Belmont Park - Chelsea Durand/Coglianese Photography

The field breaks from the gate in the 2016 Belmont Stakes – Chelsea Durand/Coglianese Photography

Contrary to popular belief, the 1 1/2-mile distance of the Belmont Stakes (G1) at Belmont Park does not give an advantage to deep closers.

The typically slow pace of the Belmont Stakes gives frontrunners and pressers/stalkers an advantage that is difficult for late runners to overcome. Since 2008 three horses (Da’ Tara, American Pharoah and Justify) have won the Belmont in gate-to-wire fashion, and four more winners (Ruler On Ice, Palace Malice, Tonalist and Tapwrit) stayed within three lengths of the lead at all times.

This is important to consider, because the 2019 Belmont Stakes is shaping up to be a slow-paced event. Among the nine possible starters as of May 31, only one has shown a recent tendency to race on the lead, while four starters (including one of the favorites) figure to be disadvantaged by rallying from off the pace.

Let’s sort the nine Belmont Stakes contenders into three categories based on running styles.

Frontrunners

Joevia: After dueling for the lead and fading to cross the wire seventh in the Wood Memorial (G2), Joevia dropped in class for the Long Branch Stakes at Monmouth Park and led from the start to prevail by 2 3/4 lengths. This longshot looms as the lone frontrunner in the Belmont field.

Pressers/stalkers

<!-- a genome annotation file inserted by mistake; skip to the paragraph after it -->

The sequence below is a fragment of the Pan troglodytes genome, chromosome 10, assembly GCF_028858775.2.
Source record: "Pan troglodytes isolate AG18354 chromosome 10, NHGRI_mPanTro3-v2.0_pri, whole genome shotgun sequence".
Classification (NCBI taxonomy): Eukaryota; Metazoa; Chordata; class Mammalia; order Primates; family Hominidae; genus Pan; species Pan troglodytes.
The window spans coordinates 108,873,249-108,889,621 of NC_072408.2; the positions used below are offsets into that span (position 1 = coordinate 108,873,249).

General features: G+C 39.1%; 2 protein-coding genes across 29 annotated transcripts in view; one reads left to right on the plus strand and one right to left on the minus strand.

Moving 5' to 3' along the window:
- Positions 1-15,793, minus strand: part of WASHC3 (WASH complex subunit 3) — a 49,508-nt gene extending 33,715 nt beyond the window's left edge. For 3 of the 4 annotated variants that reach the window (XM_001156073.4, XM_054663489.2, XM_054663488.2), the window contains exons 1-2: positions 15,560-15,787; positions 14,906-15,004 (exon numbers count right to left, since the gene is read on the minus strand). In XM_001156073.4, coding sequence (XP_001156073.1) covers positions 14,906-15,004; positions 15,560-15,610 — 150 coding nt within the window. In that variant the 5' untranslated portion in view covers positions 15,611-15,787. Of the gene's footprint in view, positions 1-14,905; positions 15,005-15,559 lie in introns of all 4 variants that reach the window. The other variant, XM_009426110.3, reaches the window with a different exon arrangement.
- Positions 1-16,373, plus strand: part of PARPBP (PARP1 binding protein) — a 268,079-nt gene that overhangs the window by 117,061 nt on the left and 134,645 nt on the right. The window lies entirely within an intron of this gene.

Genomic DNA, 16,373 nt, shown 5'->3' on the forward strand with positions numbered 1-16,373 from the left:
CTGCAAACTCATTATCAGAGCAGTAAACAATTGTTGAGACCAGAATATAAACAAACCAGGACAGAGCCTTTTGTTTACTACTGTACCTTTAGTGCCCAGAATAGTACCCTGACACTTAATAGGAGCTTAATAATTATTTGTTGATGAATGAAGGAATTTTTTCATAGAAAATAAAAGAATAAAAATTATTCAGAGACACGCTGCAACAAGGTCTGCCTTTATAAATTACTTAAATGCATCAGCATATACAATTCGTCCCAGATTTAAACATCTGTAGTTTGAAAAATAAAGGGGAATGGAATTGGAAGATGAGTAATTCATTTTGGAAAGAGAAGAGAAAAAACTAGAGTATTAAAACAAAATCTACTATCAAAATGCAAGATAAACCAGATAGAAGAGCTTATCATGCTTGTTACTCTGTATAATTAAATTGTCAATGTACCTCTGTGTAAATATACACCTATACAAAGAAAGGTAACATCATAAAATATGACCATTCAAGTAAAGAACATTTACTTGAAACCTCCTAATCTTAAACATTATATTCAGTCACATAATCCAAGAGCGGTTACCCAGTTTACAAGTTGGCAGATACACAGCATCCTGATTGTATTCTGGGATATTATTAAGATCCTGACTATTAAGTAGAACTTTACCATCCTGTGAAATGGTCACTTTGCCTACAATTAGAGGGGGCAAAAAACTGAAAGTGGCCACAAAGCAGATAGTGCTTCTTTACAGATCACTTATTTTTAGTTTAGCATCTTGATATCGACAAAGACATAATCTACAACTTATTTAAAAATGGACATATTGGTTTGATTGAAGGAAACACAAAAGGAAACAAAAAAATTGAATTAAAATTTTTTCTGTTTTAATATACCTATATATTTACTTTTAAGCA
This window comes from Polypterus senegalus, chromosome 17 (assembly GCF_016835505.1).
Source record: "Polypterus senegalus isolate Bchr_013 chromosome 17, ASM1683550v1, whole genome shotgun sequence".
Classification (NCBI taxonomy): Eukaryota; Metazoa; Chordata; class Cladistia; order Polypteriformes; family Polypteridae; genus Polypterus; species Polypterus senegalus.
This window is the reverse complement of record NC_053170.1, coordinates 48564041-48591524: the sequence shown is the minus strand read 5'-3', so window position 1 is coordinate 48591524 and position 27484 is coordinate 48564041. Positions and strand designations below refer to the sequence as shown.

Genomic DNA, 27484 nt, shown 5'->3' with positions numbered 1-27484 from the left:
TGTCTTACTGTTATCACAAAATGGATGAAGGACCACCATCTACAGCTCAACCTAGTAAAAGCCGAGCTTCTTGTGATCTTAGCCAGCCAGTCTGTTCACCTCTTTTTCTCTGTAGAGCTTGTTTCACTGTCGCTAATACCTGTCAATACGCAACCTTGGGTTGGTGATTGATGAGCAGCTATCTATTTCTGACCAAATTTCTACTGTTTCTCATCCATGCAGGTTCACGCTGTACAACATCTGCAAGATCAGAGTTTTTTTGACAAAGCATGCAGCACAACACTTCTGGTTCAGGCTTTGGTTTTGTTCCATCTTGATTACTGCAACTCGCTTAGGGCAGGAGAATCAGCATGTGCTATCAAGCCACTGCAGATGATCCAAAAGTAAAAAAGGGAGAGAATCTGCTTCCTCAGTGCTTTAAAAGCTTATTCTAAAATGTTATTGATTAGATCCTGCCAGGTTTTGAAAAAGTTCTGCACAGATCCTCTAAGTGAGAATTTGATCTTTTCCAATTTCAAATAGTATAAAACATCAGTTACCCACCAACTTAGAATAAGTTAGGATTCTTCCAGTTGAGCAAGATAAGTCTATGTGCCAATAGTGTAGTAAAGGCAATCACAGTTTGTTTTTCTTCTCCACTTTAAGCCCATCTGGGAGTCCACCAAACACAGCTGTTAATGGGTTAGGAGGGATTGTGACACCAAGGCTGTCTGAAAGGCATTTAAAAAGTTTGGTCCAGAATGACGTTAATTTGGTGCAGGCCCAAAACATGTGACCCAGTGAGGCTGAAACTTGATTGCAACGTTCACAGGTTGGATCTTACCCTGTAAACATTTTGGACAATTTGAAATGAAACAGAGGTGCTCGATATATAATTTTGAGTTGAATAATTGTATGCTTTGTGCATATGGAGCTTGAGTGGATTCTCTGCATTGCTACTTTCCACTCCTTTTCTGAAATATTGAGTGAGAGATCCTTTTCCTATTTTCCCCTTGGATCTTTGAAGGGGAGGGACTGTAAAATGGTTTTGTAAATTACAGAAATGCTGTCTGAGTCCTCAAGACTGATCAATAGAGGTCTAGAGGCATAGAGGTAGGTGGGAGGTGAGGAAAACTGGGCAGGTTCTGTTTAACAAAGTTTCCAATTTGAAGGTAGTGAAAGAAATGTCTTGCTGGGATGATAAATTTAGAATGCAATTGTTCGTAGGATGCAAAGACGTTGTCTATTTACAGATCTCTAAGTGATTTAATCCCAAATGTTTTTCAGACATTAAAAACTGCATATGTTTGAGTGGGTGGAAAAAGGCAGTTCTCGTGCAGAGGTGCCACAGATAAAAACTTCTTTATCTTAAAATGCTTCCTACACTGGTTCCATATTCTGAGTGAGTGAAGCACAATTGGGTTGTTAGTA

Intrepid Heart: A stumble at the start of the Peter Pan Stakes (G2) left Intrepid Heart racing off the pace, but in his previous two starts he’d shown more tactical speed. He won his debut in gate-to-wire fashion and employed stalking tactics to score an allowance victory at Keeneland.

Spinoff: A wide trip in a fast-paced race prevented Spinoff from seriously challenging for the lead in the Kentucky Derby (G1), but he previously utilized stalking tactics to secure a runner-up finish in the Louisiana Derby (G2).

Tax: He never really fired in the Kentucky Derby, but in his five starts leading up to the first Saturday in May, Tax was never farther back than third at any point of call.

War of Will: A frontrunning type on turf as a two-year-old, War of Will has improved since switching to dirt and employing stalking tactics. This combination culminated with a rail-skimming victory in the Preakness Stakes (G1), stamping him as the probable favorite for the Belmont Stakes.

Closers

Everfast: The Preakness runner-up has occasionally shown speed, but was 22 lengths off the pace early at Pimlico. Expect him to employ similar tactics in the Belmont.

Master Fencer: The Japanese hopeful has always been a one-run closer, which he demonstrated by rallying from 23 lengths behind to finish sixth in the Kentucky Derby.

Sir Winston: In four starts this season, Sir Winston has raced a minimum of 5 3/4 lengths behind the early leaders, and he charged from more than 10 lengths back to finish second in the Peter Pan last time out.

Tacitus: The Wood Memorial winner has a bit more tactical speed than Everfast, Master Fencer and Sir Winston, but he’s still raced at least eight lengths off the pace in all three of his starts this season. Tacitus will be a short price in the wagering, but he may need to adjust his running style if he’s going to work out a winning trip in the Belmont Stakes.